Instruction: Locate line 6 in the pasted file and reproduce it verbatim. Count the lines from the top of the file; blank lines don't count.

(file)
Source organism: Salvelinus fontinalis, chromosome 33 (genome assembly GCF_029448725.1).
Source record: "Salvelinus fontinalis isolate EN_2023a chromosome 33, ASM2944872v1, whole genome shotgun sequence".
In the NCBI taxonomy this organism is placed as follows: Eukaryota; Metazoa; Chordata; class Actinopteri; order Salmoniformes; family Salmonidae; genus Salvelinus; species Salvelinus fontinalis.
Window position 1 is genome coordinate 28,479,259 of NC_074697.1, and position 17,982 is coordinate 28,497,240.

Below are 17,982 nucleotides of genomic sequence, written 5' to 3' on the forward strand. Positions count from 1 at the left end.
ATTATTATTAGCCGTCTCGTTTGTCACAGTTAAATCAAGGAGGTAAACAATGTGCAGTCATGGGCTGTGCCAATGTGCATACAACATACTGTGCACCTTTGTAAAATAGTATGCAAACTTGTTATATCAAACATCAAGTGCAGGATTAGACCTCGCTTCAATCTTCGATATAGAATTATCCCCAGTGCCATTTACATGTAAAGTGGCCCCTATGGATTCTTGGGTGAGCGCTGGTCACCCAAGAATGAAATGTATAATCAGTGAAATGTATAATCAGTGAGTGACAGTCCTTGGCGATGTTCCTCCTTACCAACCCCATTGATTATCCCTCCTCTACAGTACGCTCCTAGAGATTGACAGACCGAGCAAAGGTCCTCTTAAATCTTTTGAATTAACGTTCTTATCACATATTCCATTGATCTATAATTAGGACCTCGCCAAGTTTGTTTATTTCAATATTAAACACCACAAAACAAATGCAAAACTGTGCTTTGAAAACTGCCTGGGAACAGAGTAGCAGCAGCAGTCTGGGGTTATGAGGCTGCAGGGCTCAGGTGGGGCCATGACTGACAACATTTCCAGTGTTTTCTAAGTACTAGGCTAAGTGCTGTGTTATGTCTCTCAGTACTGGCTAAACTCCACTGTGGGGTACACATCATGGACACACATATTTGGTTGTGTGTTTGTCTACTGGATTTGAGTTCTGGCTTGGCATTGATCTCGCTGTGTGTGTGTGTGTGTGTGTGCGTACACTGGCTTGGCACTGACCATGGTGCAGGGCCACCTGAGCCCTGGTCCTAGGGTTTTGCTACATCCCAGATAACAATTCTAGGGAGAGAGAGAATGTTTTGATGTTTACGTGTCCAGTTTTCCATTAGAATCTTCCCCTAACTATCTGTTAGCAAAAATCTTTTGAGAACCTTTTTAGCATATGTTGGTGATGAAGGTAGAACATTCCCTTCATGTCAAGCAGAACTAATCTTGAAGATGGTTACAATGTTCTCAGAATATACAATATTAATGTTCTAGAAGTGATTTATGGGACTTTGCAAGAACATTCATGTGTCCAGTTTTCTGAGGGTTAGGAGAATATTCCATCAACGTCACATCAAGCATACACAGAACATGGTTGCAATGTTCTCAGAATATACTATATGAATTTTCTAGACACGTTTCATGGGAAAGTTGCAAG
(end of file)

ATTATTATTAGCCGTCTCGTTTGTCACAGTTAAATCAAGGAGGTAAACAATGTGCAGTCATGGGCTGTGCCAATGTGCATACAACATACTGTGCACCTTTGTAAAATAGTATGCAAACTTGTTATATCAAACATCAAGTGCAGGATTAGACCTCGCTTCAATCTTCGATATAGAATTATCCCCAGTGCCATTTACATGTAAAGTGGCCCCTATGGATTCTTGGGTGAGCGCTGGTCACCCAAGAATGAAATGTATAATCAGTGAAATGTATAATCAGTGAGTGACAGTCCTTGGCGATGTTCCTCCTTACCAACCCCATTGATTATCCCTCCTCTACAGTACGCTCCTAGAGATTGACAGACCGAGCAAAGGTCCTCTTAAATCTTTTGAATTAACGTTCTTATCACATATTCCATTGATCTATAATTAGGACCTCGCCAAGTTTGTTTATTTCAATATTAAACACCACAAAACAAATGCAAAACTGTGCTTTGAAAACTGCCTGGGAACAGAGTAGCAGCAGCAGTCTGGGGTTATGAGGCTGCAGGGCTCAGGTGGGGCCATGACTGACAACATTTCCAGTGTTTTCTAAGTACTAGGCTAAGTGCTGTGTTATGTCTCTCAGTACTGGCTAAACTCCACTGTGGGGTACACATCATGGACACACATATTTGGTTGTGTGTTTGTCTACTGGATTTGAGTTCTGGCTTGGCATTGATCTCGCTGTGTGTGTGTGTGTGTGTGTGCGTACACTGGCTTGGCACTGACCATGGTGCAGGGCCACCTGAGCCCTGGTCCTAGGGTTTTGCTACATCCCAGATAACAATTCTAGGGAGAGAGAGAATGTTTTGATGTTTACGTGTCCAGTTTTCCATTAGAATCTTCCCCTAACTATCTGTTAGCAAAAATCTTTTGAGAACCTTTTTAGCATATGTTGGTGATGAAGGTAGAACATTCCCTTCATGTCAAGCAGAACTAATCTTGAAGATGGTTACAATGTTCTCAGAATATACAATATTAATGTTCTAGAAGTGATTTATGGGACTTTGCAAGAACATTCATGTGTCCAGTTTTCTGAGGGTTAGGAGAATATTCCATCAACGTCACATCAAGCATACACAGAACATGGTTGCAATGTTCTCAGAATATACTATATGAATTTTCTAGACACGTTTCATGGGAAAGTTGCAAG